Article Information
TitleLa caverne du souvenir: a Celtic fairytale with a deeper meaning
AuthorRuud Booms
Context Information
Magazine PublicationStripSchrift (1985, number 198-199)
Article Contents
from the article "La caverne du souvenir: a Celtic fairytale with a deeper meaning (1985)":
Comics can be read and interpreted on several levels. On the level of entertainment it only matters to let time pass in a pleasurable, loose, way. The pictures are observed superficially and the accompanying text is partly swallowed. It needs to be said that most comics can be enjoyed at this level only, often because of staggeringly ill-written stories. Yet some white ravens can be found in the small world of comics. Marten Toonder is such an author and draftsman of stories who invites both for entertainment as for a quest for the dungeons of Ollie B. Bommel's (and thus Toonder's) soul. In his work plenty of symbolism (dream -, literary, and archetypal symbolism) is available.
Andreas isn't afraid of the heavier work, either. His stories are crammed with symbolism, in which feelings and problems in disguised form represent Andreas' struggle with appearance and reality. It is filled with true emotion, straight from the heart.
La caverne du souvenir can be enjoyed on the level of entertainment and as a Celtic failytale with it's main theme the battle between good and evil. The main actor in a theatrical company is killed by an adversary within the group. The perpetrator represents evil. With this deed he tries to gain the powers of the dead man. His desire for power drags him down. He is killed by falling rocks. In the twilight zone between life and death his soul seeks its destination. The epilogue is told by a druid who points out in what way the soul should be taken to paradise.
The pictures experiment with odd compositions. The sphereful scenes are set in horizontal, vertical, or arced borders, seen from different perspectives.
Diving deeper into the comic story the alert reader stumbles upon a great number of symbols. According to the Swiss psychologist Carl Gustav Jung, who lived from 1875 to 1961, a symbol is a sensory representation of something surpassing the represented. A deeper meaning is mentioned which is perhaps not understood by all, possibly sensed by many and only completely grasped by a handful of people. In La caverne du souvenir the masses, who sense the symbolism somewhat, will have to do with the mythological story that accompanies the symbol, for further explanation. In this case it is overly clear that Andreas is so fascinated by religion that he used the battle between good (represented by God the father, Christ the son and Mary, the holy spirit) against evil (personified by Satan or Lucifer) as feeding soil for this epic.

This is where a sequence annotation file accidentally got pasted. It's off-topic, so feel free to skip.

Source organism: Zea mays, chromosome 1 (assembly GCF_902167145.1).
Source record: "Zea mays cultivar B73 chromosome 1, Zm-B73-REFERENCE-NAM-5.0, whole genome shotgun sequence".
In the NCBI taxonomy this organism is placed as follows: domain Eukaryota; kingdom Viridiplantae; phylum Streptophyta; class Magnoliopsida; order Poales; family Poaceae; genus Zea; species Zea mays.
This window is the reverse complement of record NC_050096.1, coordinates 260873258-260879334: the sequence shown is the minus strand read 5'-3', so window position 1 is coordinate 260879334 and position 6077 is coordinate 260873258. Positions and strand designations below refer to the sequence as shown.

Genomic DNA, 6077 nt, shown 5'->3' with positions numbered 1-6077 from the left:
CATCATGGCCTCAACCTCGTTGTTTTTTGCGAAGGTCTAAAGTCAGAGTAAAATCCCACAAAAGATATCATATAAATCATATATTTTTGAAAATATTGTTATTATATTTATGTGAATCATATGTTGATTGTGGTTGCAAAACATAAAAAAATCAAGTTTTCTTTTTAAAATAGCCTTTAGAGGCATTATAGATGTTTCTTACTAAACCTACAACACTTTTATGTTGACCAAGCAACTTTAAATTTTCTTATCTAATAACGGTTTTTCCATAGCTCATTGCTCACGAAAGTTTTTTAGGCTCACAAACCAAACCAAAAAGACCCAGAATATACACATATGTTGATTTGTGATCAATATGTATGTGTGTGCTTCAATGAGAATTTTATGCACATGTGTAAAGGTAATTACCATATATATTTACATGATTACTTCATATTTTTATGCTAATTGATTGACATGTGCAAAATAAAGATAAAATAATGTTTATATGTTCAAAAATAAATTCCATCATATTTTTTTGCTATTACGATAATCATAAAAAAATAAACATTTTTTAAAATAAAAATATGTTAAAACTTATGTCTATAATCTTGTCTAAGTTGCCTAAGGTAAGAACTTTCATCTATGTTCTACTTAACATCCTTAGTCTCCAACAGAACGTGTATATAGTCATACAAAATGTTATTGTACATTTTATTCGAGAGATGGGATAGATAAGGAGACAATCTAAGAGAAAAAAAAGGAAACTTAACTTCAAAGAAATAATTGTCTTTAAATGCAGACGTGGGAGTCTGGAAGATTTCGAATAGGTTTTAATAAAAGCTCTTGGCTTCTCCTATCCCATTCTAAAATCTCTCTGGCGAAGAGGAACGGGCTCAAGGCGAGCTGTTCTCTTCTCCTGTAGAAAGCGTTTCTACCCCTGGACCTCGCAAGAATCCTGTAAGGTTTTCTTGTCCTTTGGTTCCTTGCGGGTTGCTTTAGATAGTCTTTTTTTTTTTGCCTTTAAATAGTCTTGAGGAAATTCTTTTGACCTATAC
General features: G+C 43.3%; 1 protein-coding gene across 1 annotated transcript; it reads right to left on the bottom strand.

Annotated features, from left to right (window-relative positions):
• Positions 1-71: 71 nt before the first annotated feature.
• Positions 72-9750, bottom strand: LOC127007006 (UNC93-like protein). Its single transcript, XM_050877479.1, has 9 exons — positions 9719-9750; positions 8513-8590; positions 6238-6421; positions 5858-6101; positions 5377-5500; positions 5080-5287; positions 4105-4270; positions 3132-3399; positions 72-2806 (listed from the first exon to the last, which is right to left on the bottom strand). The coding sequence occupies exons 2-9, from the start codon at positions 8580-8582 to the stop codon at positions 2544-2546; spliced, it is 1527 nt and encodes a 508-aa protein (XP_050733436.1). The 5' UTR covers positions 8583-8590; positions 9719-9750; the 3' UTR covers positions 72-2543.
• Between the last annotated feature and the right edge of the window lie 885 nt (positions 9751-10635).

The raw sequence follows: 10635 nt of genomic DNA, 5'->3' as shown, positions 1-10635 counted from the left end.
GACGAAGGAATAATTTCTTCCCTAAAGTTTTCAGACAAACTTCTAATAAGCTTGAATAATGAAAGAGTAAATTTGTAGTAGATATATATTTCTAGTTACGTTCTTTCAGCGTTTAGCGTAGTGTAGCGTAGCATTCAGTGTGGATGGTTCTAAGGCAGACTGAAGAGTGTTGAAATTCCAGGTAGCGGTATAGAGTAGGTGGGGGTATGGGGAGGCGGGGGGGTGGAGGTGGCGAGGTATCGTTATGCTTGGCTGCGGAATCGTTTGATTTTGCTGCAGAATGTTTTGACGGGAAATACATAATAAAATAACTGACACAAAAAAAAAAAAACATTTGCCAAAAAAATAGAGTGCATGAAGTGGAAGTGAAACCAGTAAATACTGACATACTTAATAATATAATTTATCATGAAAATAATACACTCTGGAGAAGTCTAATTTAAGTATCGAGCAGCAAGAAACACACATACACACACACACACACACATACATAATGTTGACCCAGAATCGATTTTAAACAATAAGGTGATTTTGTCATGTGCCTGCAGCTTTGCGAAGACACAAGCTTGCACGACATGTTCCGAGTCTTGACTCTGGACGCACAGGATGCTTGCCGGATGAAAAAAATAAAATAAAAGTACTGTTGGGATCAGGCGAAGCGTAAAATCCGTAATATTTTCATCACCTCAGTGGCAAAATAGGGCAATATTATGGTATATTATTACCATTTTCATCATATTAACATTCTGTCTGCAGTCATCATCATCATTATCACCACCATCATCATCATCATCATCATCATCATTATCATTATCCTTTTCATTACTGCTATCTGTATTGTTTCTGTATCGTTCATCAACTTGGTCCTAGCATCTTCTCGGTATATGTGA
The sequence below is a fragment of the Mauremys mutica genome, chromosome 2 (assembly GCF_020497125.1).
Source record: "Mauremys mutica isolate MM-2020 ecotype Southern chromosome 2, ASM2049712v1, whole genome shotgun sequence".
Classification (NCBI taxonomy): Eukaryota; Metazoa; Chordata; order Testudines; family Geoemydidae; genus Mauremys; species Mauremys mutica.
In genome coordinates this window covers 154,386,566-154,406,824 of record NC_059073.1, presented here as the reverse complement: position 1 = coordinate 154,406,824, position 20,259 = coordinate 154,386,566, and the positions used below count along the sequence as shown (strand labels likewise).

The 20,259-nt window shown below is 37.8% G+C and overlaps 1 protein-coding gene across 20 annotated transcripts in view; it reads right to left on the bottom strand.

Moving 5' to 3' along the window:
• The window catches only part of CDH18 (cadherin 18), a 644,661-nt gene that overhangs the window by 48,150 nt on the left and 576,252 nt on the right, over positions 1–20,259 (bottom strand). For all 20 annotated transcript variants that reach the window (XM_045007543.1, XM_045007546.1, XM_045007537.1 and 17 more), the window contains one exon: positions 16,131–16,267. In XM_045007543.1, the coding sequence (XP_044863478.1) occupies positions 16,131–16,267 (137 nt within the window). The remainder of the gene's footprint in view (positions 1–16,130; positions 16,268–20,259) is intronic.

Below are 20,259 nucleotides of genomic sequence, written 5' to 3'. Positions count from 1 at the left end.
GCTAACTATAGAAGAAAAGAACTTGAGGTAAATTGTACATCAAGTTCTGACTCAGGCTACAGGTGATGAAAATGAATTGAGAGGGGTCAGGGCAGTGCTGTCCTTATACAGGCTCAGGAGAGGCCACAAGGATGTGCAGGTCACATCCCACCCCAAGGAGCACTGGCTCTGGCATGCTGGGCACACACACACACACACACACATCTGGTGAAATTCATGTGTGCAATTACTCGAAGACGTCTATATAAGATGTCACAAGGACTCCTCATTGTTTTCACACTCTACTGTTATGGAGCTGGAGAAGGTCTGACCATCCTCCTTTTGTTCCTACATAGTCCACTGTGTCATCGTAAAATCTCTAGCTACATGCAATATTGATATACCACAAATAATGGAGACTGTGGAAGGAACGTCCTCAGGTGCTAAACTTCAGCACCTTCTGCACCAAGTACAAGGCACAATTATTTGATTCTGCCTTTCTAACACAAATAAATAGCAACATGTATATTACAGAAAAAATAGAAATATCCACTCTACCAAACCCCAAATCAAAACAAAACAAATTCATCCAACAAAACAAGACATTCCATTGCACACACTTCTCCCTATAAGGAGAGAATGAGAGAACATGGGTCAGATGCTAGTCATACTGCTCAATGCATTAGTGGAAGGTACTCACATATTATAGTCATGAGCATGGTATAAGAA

In doing so, he stumbled on primal images (so called archetypes), that originate from the collective unconscious. The Self, the total of a personality, is such an archetype. This greater Self (many times greater than the ego, the small I or I-awareness of man) expresses itself according to Jung in fourfolds in a cross form or in a circle (mandala) and is the expression of the totality of man. The Shadow, an archetype as well, the so called evil (that is not really evil, but repressed) is symbolised in Christianity by the devil and can be regarded as a supplement to the Christian trinity. The Holy Ghost (in Hebrew a feminine word) and Mary collide; thus forming the following fourfold:
The fourfolds always express themselves in 3+1, 3 good and 1 evil or 3 conscious and 1 unconscious, or 3 ends of the cross are short and 1 long, but also in 3 men and 1 woman, 3 young persons and 1 old. In the story of Andreas is Jean DeVille (Devil) the shadow, who comes to consciousness. The treasure he craves represents the Self and this treasure can't be conquered by violence. They who want to conquer the Self by violence will be destroyed by violence. And so Andreas makes it happen. Jean DeVille encounters himself as a dying old man (page 23). He has died then already, but by this confrontation he realizes his Self through death. This way drawing and story telling reminds one of the Bardo Thödol, the Tibetan book of the dead. Stumbling through the twilight zone of death Jean meets an old woman, the archetype of Anima, leader of souls and intermediary between the I and the unconscious Self. Jean obviously hasn't made use of the Anima (the female) in himself; as earthly being he had a pityful underdeveloped consciousness. The fourfolds in this story correspond to those of Christian doctrine, as depicted above:
Stage: Norwegian
Reality: Celtic
Above all we are pointed to four cities, four wise men (pages 26, 27, 28) and the four blissful islands (pages 55, 56). Kadern represents, like Balder and Christ, the Self in the form of the dying god/hero, sacrificing himself for gaining consciousness (the treasure in the box). Man keeps looking, however, for that which is there internally already by nature, yet covered by many veils: the Self.

(With thanks to Frans Gerritsen, member of the Interdisciplinaire Vereniging voor Analytische Psychologie.)

Dr. R.J. van Helsdingen, C.G. Jung edition Kruseman 1983 Den Haag, 4th print